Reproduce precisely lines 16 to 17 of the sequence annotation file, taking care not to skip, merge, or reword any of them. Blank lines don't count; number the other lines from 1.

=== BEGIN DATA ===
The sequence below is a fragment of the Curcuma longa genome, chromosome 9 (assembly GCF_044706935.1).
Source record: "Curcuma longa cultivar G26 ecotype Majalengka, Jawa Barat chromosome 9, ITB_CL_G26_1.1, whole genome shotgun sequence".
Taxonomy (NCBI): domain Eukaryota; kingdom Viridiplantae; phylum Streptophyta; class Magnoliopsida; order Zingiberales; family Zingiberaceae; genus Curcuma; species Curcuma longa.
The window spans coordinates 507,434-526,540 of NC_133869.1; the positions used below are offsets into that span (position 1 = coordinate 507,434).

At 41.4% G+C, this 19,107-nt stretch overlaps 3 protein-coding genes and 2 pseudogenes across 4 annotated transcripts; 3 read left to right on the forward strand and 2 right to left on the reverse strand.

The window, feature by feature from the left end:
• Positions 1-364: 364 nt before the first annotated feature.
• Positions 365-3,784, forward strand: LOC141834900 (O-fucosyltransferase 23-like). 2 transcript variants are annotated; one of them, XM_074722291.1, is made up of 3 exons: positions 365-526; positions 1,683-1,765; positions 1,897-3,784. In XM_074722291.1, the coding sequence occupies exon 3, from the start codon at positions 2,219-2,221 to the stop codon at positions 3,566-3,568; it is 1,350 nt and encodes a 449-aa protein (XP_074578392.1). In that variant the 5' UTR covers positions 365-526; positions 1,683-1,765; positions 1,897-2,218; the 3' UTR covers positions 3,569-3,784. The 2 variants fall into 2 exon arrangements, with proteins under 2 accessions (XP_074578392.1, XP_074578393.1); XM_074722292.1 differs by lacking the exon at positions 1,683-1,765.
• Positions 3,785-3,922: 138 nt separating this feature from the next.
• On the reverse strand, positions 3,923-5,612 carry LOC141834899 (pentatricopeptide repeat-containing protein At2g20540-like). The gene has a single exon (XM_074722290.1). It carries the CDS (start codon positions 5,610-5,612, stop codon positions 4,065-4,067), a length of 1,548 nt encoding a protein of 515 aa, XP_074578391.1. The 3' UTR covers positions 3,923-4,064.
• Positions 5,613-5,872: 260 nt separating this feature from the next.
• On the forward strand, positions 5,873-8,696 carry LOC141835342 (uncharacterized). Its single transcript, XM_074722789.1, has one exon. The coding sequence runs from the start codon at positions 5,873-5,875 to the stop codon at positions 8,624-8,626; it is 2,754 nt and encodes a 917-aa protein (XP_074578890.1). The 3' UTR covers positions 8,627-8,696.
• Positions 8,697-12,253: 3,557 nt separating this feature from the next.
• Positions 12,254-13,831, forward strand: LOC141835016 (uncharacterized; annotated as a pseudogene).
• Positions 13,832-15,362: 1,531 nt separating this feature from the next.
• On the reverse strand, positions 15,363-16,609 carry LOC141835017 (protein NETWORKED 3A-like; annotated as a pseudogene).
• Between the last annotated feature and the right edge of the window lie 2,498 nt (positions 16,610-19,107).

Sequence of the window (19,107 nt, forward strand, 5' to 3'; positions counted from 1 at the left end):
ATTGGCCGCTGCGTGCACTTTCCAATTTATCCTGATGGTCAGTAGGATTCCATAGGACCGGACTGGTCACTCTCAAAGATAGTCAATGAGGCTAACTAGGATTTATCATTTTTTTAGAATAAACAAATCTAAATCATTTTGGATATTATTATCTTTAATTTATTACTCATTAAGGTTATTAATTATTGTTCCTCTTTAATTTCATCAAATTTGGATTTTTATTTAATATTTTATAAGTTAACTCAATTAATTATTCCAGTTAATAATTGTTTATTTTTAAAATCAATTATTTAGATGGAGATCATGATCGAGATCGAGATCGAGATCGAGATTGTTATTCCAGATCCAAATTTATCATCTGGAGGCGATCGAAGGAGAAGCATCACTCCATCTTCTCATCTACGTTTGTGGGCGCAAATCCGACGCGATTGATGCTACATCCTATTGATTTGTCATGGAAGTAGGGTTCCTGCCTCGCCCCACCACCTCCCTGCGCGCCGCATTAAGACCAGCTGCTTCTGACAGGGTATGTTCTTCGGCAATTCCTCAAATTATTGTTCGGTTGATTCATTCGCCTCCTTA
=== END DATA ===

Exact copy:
• On the reverse strand, positions 15,363-16,609 carry LOC141835017 (protein NETWORKED 3A-like; annotated as a pseudogene).
• Between the last annotated feature and the right edge of the window lie 2,498 nt (positions 16,610-19,107).